בבא קמא טו,ב
הזאב והארי והדוב והנמר והברדלס והנחש הרי אלו מועדין רבי אלעזר אומר בזמן שהן בני תרבות אינן מועדין והנחש מועד לעולם
The the wolf, the lion, the bear, the leopard, the bardalis and the snake are considered to be forewarned [so that if they cause damage their owner must pay in full]. R. Eleazar says: if they have been tamed, they are not forewarned; the snake, however, is always forwarned.
Wild Animals gone...Wild
In July 2012, while touring a hospital in Johannesburg, I was given a brutal reminder of the dangers posed by the wild animals were were about to see on safari. In the Intensive Care unit and fighting for his life was a young American named Andrew Oberle, who had come to South Africa to study the chimps. It appears that Oberle, a twenty-six year old student, had left the group he was guiding and entered a 'no-go' zone. Two chimps interpreted this as an act of aggression, grabbed the young American, and dragged him into their enclosure. By the time he was finally rescued, Oberline had suffered these injuries:
The chimps tore away his scalp down to the skull. His ears and nose are gone, and he can’t close his right eye. He has wounds on his trunk and all four limbs. He’s lost most of his fingers, and his right forearm has been eaten, the tendons gone. He’s lost parts of his feet, and his right ankle is destroyed.
Then there was bear enthusiast Timothy Treadwell (who later became the subject of an excellent 2005 documentary by Werner Herzog). Treadwell was a self-described bear conservationist, although he lacked any formal training in the field and was frequently at odds with the Park Service. In October 2003, Treadwell and his girlfriend were mauled and eaten by a Grizzly bear in Alaska's Katmai National Park. Thus far, two examples of wild animals acting, well, wild.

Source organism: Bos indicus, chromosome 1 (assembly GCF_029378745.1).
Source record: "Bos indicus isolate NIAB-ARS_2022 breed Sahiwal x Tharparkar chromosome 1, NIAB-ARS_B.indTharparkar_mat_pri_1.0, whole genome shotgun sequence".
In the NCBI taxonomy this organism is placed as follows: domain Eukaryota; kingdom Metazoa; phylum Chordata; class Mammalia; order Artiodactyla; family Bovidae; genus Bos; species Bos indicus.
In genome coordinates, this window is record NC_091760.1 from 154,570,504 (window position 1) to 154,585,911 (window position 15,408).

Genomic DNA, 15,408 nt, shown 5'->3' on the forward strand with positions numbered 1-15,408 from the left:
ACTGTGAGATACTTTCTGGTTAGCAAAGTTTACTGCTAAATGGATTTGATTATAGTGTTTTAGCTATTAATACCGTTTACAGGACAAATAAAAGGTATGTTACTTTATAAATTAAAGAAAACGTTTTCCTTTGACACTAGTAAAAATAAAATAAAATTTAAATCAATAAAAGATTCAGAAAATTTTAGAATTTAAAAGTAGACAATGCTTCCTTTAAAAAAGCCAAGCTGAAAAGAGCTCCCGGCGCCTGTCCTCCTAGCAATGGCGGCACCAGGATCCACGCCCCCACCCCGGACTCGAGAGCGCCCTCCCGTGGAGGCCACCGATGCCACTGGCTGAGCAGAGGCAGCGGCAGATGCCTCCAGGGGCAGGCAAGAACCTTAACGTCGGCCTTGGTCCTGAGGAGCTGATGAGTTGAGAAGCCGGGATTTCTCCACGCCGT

What about training these wild animals to perform tricks? Well, there's a cautionary tale in that too. Do you recall the great illusionists Siegfried Fischbacher and Roy Horn, the pair of magicians who became world famous for their performances with white lions? For over thirteen years Siegfried and Roy performed at the Mirage Hotel in Las Vegas, until um, they stopped. On October 3, 2003 Roy was bitten in the neck by a seven year old tiger named Manticore, who dragged him off the stage "like a ragdoll." He almost bled to death, and remains partially paralyzed as a result of the attack. So how could Rabbi Eleazar possibly claim that animals as wild as a lion or a bear ever be considered tame or domesticated? Well, read on...
The Encyclopaedia Britannica defines domestication as
the process of hereditary reorganization of wild animals and plants into domestic and cultivated forms according to the interests of people. In its strictest sense, it refers to the initial stage of human mastery of wild animals and plants. The fundamental distinction of domesticated animals and plants from their wild ancestors is that they are created by human labour to meet specific requirements or whims and are adapted to the conditions of continuous care and solicitude people maintain for them.
Thus we speak of domesticated horses and wild horses, domesticated bees and wild bees, and domesticated plants -(think tobacco, and corn)- and wild plants. What turns a species from a wild to a domesticated form is human patience and careful breeding. But the late professor of anthropology Charles Reed (d. 2000) wrote that many animals are naturally tame - or at least not afraid of human contact:
Among these are manatees, who may not even move aside as one swim among them; sea-otters, from whom one can take the young without any defense by the mother; various basking seals, elephant-seals and sea-lions, among who (other than the males in breeding season) one can walk unconcerned, and whose young, if they've lost their mothers, will follow any human hoping to be fed; various of the porpoises and dolphins, who seem to have no fear of man, and even the great whales.
Can Wolves be Tamed?